Many Thais are not Buddhists. How many actually know anything about Buddhism? How many have actually meditated? I reckon more know about amulets, traditional magic and fortune telling than the basics of Buddhism. And I don't think it is a bad thing. I am a believer in freedom. If some fool wants to pay a million baht for an amulet, up to them.

And who is responsible for the spiritual development of the Thais? The bloody government? The government that supports a cult of personality around the king that has nothing to do with Buddhism. Indeed, most Thai state ceremonies and rituals are Brahman in nature. But you will never hear The Nation and Bangkok Post complaining about the non-Buddhist aspects of the monarchy and the absurdity in buying yellow shirts and Khun Tongdaeng books in support of the business surrounding the royal cult.

On a political note, I think it is strange that these elite journalists at The Nation and Bangkok Post criticize the Sangha leadership and the temples for not practicing real Buddhism, but these same journalists shamelessly make a mockery of their own profession by not practicing real journalism and they don't hold the country's political leadership accountable to real democracy.

2 comments:

Anonymous said...

Quite right. I suppose I am probably as close to being an expert in western occultism as you are going to find in Thailand and I can say this superstition doesnt even have any local magicak cointent. It is just superstition, proof if any were needed of the juvenille state of the Thai psyche.

It is very sad to see this frenzy going on when as the article rightly points out, what is sought here is something for nothing, passing exams or increasing wealth without having to work for them. Another aspect of the Thai psyche I am afraid, laziness.

With this background, it is no wonder at all that the Thais look to the King for magic rice seeds, for magic rain and magic fertility for the land. They might just as well crawl on their bellies to the cookie monster. I sometimes wonder if these people will ever grow up.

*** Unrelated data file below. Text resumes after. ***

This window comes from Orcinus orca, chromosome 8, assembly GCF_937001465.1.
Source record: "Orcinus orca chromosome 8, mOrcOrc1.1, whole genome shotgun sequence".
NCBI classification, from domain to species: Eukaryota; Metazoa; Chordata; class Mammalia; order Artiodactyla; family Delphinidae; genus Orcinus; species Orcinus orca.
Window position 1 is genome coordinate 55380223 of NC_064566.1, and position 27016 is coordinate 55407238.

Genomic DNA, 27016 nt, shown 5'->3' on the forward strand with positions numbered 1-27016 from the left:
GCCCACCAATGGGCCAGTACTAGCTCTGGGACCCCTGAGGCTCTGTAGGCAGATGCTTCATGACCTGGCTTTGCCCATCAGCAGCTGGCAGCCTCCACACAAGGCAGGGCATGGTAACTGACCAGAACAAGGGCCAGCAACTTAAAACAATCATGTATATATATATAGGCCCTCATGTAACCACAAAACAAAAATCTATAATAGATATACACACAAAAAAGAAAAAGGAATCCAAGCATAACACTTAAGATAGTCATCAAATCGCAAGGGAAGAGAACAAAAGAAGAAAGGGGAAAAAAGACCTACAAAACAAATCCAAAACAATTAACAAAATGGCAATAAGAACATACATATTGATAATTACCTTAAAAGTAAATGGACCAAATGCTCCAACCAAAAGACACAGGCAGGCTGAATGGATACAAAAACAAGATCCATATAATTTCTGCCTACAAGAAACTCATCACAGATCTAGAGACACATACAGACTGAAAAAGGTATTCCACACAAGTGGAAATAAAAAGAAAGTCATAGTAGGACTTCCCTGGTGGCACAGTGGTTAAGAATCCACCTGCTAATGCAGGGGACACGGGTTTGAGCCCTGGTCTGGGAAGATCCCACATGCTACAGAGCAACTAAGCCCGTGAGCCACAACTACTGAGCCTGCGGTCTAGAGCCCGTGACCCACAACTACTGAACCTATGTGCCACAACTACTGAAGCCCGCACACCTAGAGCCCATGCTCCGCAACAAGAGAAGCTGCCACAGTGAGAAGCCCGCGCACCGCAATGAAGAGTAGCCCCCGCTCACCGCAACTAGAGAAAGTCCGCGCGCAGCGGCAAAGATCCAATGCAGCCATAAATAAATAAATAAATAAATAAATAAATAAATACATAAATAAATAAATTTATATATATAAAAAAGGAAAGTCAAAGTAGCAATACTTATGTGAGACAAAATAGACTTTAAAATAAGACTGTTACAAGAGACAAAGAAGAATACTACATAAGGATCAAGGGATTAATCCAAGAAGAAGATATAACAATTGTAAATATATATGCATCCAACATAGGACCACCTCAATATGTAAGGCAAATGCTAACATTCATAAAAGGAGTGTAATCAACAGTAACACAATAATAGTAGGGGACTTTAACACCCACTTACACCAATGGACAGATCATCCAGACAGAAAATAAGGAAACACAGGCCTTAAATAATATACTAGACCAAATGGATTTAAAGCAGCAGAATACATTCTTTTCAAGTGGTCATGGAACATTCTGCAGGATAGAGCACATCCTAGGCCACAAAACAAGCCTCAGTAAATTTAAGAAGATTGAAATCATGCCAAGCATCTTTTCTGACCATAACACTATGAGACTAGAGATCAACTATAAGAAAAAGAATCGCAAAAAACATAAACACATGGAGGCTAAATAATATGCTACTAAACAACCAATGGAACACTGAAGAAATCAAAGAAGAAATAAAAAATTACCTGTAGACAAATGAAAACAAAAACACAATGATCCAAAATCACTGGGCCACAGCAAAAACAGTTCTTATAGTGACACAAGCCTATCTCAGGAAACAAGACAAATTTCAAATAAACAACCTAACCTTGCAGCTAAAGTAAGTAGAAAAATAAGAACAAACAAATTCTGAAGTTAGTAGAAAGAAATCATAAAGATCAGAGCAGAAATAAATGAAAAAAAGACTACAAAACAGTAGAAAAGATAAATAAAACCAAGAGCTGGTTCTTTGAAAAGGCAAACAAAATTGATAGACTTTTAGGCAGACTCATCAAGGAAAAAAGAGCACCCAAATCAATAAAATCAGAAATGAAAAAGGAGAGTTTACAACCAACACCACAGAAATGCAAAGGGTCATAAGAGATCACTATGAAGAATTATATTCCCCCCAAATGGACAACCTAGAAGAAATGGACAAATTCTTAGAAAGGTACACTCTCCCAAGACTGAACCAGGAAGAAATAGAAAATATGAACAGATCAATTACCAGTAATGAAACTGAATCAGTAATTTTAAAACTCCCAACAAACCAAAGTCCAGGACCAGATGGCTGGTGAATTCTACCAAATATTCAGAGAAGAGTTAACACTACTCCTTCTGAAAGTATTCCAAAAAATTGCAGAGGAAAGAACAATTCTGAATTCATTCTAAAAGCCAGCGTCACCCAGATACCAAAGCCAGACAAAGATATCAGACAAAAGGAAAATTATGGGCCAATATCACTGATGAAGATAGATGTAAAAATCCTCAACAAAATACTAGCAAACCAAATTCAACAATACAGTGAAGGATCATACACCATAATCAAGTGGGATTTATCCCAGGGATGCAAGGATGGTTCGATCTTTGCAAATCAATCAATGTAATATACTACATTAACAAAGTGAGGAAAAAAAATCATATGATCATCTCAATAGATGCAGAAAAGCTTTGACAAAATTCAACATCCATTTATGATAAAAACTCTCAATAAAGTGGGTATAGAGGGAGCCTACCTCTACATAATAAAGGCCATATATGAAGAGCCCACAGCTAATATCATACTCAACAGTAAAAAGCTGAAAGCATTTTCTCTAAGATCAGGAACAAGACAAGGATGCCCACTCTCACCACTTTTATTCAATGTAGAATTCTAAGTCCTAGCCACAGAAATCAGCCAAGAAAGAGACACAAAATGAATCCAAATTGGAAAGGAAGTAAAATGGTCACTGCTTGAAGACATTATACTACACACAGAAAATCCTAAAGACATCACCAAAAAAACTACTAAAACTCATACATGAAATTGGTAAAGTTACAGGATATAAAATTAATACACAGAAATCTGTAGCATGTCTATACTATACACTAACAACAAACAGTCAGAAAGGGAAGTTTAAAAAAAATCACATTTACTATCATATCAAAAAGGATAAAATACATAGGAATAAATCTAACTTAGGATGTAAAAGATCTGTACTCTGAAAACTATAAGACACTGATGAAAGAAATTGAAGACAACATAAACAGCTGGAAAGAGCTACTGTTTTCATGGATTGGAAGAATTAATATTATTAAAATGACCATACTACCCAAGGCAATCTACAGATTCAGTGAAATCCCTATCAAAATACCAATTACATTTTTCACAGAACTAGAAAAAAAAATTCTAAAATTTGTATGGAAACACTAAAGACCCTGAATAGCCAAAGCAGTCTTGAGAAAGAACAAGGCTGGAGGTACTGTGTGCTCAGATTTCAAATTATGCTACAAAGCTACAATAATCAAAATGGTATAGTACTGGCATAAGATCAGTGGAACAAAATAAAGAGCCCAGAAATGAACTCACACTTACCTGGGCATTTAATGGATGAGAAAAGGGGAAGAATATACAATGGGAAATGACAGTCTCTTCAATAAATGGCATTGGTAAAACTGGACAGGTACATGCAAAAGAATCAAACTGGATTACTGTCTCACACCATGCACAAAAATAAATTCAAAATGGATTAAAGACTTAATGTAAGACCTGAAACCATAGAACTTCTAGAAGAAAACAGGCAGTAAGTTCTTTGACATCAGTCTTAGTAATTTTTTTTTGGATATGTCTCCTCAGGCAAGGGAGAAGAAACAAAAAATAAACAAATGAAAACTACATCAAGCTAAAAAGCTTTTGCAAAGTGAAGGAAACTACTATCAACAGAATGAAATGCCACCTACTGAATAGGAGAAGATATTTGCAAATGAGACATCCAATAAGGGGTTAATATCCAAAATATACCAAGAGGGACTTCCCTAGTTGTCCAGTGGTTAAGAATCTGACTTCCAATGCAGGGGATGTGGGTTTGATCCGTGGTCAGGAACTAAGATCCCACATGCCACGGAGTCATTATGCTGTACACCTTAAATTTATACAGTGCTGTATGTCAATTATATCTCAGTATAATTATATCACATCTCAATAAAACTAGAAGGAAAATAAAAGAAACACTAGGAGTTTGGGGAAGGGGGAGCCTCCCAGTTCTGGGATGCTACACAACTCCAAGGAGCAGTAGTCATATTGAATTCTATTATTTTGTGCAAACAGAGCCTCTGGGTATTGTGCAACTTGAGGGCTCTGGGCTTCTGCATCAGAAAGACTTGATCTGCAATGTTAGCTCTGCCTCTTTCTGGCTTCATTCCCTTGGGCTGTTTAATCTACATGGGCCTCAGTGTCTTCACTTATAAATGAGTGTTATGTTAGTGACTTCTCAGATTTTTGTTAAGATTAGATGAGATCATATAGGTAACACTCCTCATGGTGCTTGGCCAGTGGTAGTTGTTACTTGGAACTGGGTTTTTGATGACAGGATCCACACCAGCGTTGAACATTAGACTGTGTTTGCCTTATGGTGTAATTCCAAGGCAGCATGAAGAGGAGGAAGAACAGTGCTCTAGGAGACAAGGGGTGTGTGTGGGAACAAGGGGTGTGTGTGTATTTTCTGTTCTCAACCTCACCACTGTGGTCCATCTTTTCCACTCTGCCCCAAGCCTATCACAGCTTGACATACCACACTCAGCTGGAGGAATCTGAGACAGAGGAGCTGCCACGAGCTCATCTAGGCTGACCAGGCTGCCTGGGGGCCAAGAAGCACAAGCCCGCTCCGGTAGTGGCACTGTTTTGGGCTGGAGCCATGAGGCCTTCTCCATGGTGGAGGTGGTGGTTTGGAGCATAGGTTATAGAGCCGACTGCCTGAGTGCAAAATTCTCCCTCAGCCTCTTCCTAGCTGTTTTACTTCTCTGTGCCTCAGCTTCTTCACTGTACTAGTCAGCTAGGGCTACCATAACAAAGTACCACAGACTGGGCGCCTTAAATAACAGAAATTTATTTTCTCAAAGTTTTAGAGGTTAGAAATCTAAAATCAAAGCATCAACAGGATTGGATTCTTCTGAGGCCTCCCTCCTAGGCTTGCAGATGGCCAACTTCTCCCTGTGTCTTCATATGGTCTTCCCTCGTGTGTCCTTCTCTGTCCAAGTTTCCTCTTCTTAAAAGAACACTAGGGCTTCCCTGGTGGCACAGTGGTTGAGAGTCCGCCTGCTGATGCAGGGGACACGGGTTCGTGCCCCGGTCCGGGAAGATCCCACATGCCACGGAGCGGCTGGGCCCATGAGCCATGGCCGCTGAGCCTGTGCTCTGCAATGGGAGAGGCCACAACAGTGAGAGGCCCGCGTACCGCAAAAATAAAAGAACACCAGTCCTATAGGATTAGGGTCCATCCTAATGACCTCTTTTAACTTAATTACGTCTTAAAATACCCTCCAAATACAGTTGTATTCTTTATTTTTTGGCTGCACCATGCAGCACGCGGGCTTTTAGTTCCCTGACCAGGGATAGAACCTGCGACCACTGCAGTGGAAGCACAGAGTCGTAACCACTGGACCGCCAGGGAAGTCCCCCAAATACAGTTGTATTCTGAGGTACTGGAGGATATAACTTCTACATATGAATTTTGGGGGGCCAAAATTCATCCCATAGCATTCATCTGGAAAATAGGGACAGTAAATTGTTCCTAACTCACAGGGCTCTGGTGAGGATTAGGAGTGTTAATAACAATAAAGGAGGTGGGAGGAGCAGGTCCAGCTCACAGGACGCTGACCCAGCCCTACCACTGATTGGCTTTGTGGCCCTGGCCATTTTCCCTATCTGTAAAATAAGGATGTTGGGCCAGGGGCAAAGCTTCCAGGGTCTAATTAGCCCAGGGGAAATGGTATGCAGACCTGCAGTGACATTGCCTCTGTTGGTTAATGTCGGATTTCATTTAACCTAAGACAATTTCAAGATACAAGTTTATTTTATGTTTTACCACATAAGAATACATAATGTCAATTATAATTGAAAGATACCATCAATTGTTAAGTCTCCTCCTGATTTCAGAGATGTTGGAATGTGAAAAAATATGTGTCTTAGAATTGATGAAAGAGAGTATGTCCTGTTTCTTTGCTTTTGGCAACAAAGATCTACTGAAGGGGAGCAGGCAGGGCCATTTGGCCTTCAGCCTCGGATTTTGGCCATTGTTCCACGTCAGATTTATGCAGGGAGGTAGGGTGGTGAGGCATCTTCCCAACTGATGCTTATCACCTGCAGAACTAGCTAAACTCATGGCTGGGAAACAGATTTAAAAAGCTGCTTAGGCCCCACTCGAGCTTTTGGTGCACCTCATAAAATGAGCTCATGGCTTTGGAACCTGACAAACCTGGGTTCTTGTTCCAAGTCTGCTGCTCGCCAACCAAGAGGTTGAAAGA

Jason said...

About the "juvenile" Thai psyche, I don't see much difference between the Thai amulets, ghosts, idol and ancestor worship, and the US's superstitions, pseudo-Christian scam cults (basically all religions invented in the US, with Mormonism at the top of the list I suppose), fair-weather Christianity, and alternative medicine. I suggest Sagan's Demon-Haunted World for a sober look at the danger of American anti-intellectualism and pseudoscience. In a way, the American situation is more volatile because at least Thailand is unimportant in the big picture.

It's the law of conservation of social stupidity: all cultures have their share of fools.

Also, there is a law of conservation of laziness. Americans can easily be characterized as lazy or stupid: we (I'm American) are the fattest, illiterate, unrefined, McDonald's society, lawsuit-happy, lottery-playing, middle-east-wrecking, red state-having bumpkins of the civilized world. Bush believes that he was chosen by God to be the president.

Don't get me wrong: I find Americans to be among the smartest and hardest-working people in the world. I'm just saying it's easy to call people juvenile and lazy. Many foreigners blow up in a rage the moment some dumb ass Thai does some dumb ass thing; but that rage is considered juvenile from the Thai perspective.